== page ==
Search This Blog

Thursday, June 20, 2013

The Truth About Complaining

I’ve about given up on talk radio.  Every time I turn it on someone is complaining about something.  Facebook is much the same way.  We don’t usually call it complaining, but replace it with terms and phrases like “venting” and “just sayin’.” 
But isn’t it interesting that what is so intolerable in others we find perfectly acceptable in ourselves?  Even as I find other people’s complaining distasteful, I have to admit that I complain, too.  And having access to my own heart, I can say something about myself that I can’t say with confidence about anyone else – I do an awful lot of complaining in my heart.  I think a lot of complaints that I never verbalize.  And though I can’t be sure, I suspect I’m not alone.
A word that the Bible uses for complaining is grumbling.  Even in English that word evokes a detailed picture of the concept.  To grumble is to express dissatisfaction or disapproval with something or someone.  We find it used in both testaments, with the first demonstration coming in the book of Exodus right after Yahweh brought His people out of the land of Egypt.
In Exodus 15, though the people have just been freed from slavery, they “grumbled against Moses” because the only water available to them was bitter.  So Yahweh miraculously turned the bitter water sweet (Exo15:24-27).  One chapter later, the people again “grumbled against Moses and Aaron” because there was no food to eat.  So Yahweh miraculously gave them bread and meat (Exo 16:1-14).  In the next chapter, there is another shortage of water and the people again “grumble against Moses.”  So Yahweh gave them water from a rock (Exo 17:1-7).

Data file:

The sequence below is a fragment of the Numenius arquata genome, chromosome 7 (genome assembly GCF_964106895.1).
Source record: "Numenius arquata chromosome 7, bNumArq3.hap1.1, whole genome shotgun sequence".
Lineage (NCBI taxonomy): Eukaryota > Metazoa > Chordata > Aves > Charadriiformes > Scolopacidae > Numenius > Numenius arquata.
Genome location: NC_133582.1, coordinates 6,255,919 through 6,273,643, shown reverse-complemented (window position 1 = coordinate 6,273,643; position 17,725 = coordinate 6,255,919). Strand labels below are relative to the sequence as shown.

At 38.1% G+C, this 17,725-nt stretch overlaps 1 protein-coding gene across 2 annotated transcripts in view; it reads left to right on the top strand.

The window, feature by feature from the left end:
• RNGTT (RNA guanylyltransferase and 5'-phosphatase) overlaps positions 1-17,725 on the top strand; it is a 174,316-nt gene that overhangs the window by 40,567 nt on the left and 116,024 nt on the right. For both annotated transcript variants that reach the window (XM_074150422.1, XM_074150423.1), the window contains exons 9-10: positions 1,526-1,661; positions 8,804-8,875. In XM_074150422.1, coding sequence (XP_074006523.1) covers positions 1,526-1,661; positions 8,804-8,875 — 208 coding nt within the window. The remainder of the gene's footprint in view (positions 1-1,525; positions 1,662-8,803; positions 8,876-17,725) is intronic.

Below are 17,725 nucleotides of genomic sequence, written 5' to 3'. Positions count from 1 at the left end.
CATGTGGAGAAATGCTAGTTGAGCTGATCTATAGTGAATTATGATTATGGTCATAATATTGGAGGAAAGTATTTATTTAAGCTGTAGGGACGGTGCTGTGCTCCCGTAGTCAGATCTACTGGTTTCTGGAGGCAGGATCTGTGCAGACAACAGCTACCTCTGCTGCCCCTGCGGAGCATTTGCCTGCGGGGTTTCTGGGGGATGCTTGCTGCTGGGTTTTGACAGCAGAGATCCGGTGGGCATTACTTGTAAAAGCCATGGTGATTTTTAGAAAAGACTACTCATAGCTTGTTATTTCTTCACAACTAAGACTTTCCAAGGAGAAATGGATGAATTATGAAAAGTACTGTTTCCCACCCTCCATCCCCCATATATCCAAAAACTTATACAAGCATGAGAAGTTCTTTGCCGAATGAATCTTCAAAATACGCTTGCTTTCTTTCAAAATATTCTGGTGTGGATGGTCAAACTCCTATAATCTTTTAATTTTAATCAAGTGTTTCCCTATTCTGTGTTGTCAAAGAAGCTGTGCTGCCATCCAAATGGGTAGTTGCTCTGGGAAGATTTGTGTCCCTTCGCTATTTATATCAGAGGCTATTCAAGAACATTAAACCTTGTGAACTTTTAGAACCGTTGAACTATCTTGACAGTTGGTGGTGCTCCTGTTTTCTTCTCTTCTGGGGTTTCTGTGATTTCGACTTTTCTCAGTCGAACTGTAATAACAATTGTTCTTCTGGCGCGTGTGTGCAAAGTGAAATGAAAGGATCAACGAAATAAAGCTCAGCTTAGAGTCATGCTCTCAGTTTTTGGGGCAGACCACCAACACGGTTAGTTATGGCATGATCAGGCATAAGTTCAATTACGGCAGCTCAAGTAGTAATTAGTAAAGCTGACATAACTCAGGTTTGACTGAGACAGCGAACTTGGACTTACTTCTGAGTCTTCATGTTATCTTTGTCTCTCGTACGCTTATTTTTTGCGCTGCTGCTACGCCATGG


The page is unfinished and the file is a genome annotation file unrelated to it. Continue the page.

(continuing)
There are at least two things we should note about each of these passages.  The first is that the people had a very short memory when it came to Yahweh’s disposition to take care of them.  Their first occasion of grumbling came just after Yahweh parted the Red Sea and annihilated all the Egyptians who pursued them.  It’s safe to say that was a sign that He wanted to take care of the Israelites.  The other two occasions likewise followed episodes of Yahweh’s miraculous provision.  In other words, in spite of all that they had seen, the people did not trust that God cared for them and they did not believe that He would provide.  Their focus was placed exclusively on their unpleasant circumstances. 
Second, though in the people’s minds they were grumbling against Moses, the reality is that they were grumbling against God.  In ch16 in response to the grumbling about their hunger, Moses said, "At evening you shall know that it was the LORD who brought you out of the land of Egypt, and in the morning you shall see the glory of the LORD, because he has heard your grumbling against the LORD. For what are we, that you grumble against us? When the LORD gives you in the evening meat to eat and in the morning bread to the full, because the LORD has heard your grumbling that you grumble against him-- what are we? Your grumbling is not against us but against the LORD" (Exo 16:6-8).
Clearly Moses and Yahweh regarded the people’s grumbling as grumbling against Yahweh.  But how can this be?  Yahweh answers that question in Deut 8: “And you shall remember the whole way that the LORD your God has led you these forty years in the wilderness, that he might humble you, testing you to know what was in your heart, whether you would keep his commandments or not. And he humbled you and let you hunger and fed you with manna, which you did not know, nor did your fathers know, that he might make you know that man does not live by bread alone, but man lives by every word that comes from the mouth of the LORD” (Deut 8:2-3). 
The people may have thought they were grumbling against Moses, but because Yahweh was the sovereign hand bringing about both hardship and salvation, their complaining about their circumstances was an expression of dissatisfaction with the very plan of Yahweh.  It was an implicit accusation that Yahweh was not wise and loving.  Yet, the text above demonstrates not only that Yahweh was sovereign over it all, but that He had a good purpose for everything He was doing.  He was seeking to teach them humility, obedience, and dependence upon Him.